Not only is coffee a great way to start the day, it could be helping you live longer.
A new study examining the health benefits of your morning cup claims regularly drinking coffee could be helping fight off diseases that develop in old age.
Researchers at Stamford University spent a year examining blood sample analysis, survey date and medical histories of over 100 people of a range of ages to find out why coffee drinkers, on average, tend to live longer than those who don’t include the drink in their diet.
Documenting their results in the journal Nature Medicine, they revealed evidence of a correlation between coffee consumption and reduced elevation levels of inflammation, which is believed to trigger many, if not most, chronic diseases.
Most of the older participants had increased levels of activity in their inflammation-related genes, however coffee drinkers had lower levels of activity, more akin to those of a younger age.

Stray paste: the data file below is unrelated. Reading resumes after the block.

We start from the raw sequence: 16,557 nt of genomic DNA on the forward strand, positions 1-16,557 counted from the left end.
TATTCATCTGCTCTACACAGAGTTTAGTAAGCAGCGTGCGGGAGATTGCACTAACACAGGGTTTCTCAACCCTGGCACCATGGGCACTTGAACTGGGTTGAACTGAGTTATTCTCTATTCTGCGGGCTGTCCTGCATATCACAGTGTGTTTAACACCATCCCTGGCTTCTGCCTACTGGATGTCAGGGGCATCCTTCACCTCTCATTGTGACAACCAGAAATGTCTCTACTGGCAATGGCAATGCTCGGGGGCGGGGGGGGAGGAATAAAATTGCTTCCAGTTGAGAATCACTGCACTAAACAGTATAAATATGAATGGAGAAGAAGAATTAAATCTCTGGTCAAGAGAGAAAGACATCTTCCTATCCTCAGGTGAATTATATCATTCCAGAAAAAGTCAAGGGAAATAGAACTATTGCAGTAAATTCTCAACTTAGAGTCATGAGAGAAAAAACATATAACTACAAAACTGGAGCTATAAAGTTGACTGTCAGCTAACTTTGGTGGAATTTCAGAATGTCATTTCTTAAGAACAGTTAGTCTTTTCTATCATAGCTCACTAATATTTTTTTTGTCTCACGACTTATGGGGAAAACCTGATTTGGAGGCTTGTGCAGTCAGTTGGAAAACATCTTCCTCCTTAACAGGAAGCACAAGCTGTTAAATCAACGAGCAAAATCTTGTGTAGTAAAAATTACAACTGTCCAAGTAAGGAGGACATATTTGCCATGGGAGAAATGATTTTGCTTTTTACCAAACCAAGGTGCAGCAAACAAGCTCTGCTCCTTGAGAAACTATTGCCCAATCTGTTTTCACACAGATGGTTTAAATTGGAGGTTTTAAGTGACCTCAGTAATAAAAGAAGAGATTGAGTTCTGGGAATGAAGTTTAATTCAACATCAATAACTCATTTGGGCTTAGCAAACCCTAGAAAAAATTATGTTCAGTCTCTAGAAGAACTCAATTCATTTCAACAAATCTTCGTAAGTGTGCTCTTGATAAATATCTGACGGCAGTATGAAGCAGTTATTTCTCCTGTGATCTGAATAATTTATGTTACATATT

Study author David Furman, consulting associate professor at the Institute for Immunity, Transplantation and Infection, at Sanford told Time Magazine: “The more caffeine people consumed, the more protected they were against a chronic state of inflammation.”
Inflammation is linked to a host of chronic diseases including Alzheimer’s, diabetes, hypertension, cancer, joint disorders and heart problems and their results found that caffeine inhibits the inflammatory gene pathway, essentially turning it off.
It’s not the first time coffee drinking has been linked to anti-aging.
Last year a study by Harvard University found the high level of antioxidants, which can help protect cells from damage, meant in some cases it had a protective effect against some cancers and other diseases.
All in all, it’s good news for coffee drinkers and just another reason to indulge in another cup of your favourite drink.